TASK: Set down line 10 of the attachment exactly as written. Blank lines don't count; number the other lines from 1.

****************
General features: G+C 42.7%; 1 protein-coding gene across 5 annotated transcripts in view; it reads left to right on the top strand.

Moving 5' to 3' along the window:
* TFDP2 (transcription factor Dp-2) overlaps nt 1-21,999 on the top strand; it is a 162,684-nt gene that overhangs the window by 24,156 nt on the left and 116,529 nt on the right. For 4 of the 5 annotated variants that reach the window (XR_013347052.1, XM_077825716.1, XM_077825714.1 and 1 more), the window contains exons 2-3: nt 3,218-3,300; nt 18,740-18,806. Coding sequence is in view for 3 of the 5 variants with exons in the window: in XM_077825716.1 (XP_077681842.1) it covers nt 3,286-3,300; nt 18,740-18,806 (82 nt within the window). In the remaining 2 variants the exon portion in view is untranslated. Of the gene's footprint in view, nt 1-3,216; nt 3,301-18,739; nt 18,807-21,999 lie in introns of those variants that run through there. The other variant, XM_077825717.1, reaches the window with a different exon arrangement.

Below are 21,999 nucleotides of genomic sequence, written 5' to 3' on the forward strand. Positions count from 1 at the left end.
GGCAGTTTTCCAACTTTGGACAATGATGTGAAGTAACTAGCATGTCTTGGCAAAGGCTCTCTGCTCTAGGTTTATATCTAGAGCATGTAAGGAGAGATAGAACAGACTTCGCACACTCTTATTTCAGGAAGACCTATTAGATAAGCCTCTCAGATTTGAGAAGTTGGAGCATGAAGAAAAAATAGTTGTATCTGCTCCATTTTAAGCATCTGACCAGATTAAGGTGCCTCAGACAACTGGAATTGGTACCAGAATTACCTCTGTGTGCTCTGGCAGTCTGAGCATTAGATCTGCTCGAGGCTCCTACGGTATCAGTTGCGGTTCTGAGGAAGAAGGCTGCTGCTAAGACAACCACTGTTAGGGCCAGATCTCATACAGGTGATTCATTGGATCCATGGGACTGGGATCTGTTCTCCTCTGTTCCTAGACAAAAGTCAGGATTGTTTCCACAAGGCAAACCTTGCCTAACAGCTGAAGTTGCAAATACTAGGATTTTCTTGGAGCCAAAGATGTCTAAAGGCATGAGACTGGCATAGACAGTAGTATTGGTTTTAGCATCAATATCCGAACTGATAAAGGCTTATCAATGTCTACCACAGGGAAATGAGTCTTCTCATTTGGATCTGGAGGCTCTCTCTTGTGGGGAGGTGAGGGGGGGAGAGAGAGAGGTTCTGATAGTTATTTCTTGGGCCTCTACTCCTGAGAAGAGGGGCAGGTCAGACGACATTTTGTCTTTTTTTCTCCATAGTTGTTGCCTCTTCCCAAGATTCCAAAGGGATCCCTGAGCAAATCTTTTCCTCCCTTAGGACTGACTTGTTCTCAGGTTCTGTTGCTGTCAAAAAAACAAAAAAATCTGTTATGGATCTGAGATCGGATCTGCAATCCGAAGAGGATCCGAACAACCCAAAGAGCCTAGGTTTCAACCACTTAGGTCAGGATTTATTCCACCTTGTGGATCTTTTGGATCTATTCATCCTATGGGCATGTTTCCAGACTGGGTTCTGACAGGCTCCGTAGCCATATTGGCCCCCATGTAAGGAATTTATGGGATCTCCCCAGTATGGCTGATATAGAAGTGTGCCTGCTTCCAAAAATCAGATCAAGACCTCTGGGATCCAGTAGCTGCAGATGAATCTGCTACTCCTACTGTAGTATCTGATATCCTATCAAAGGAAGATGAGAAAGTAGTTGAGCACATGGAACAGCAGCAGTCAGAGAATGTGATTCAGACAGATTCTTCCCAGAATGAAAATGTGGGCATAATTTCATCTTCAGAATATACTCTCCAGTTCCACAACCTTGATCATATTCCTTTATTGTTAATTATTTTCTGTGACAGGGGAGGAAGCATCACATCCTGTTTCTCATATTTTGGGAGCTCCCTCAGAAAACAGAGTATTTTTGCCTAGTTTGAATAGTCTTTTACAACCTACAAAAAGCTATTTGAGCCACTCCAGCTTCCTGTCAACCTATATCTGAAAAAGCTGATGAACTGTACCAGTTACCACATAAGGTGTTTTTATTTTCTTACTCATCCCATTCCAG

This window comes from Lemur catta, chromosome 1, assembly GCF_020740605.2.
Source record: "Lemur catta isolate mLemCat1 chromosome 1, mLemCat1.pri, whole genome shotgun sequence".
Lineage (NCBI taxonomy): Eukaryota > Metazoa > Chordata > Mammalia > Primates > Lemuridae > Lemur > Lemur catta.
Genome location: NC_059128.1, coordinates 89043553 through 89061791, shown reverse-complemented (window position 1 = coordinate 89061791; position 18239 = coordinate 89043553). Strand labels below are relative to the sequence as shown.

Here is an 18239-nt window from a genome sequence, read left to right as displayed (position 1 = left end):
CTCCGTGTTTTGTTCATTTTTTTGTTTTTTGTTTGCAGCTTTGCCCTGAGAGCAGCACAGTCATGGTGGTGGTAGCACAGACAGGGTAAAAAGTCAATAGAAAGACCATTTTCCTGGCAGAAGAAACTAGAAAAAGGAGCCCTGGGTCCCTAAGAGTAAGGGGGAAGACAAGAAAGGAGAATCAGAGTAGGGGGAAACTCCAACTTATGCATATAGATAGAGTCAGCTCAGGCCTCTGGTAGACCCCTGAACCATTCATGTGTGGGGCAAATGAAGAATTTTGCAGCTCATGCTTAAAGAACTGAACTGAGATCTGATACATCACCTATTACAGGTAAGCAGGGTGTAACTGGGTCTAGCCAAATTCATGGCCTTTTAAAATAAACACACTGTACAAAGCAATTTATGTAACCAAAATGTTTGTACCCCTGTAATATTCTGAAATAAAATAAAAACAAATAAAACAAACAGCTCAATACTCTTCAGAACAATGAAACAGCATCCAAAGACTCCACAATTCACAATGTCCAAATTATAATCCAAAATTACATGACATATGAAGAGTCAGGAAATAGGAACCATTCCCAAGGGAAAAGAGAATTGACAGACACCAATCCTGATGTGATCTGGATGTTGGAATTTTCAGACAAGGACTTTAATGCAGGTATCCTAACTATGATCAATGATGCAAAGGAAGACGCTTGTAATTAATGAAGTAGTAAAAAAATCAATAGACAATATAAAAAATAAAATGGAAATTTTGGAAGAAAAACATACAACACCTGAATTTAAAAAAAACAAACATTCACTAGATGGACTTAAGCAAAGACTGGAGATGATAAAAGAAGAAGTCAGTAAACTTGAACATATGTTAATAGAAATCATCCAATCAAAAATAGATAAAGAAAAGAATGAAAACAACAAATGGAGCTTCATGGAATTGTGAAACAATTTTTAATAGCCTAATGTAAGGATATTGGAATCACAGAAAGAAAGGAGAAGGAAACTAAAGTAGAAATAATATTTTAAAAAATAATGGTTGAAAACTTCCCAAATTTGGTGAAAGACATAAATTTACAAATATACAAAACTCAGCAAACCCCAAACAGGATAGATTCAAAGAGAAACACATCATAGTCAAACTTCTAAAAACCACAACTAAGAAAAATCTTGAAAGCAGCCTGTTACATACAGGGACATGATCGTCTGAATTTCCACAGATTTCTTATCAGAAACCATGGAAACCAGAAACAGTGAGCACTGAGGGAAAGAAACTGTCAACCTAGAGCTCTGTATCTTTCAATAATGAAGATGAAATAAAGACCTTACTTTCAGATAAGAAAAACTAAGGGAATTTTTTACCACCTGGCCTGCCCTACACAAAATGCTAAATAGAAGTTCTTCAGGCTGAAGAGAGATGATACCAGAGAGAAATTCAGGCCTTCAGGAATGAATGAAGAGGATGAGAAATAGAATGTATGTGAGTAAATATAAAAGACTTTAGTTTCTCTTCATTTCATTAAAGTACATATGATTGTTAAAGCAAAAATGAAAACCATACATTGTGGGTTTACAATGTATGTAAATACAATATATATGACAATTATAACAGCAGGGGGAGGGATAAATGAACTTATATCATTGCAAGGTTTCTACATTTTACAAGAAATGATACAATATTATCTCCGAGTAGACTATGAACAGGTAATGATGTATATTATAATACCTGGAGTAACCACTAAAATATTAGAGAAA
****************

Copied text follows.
Here is an 18239-nt window from a genome sequence, read left to right as displayed (position 1 = left end):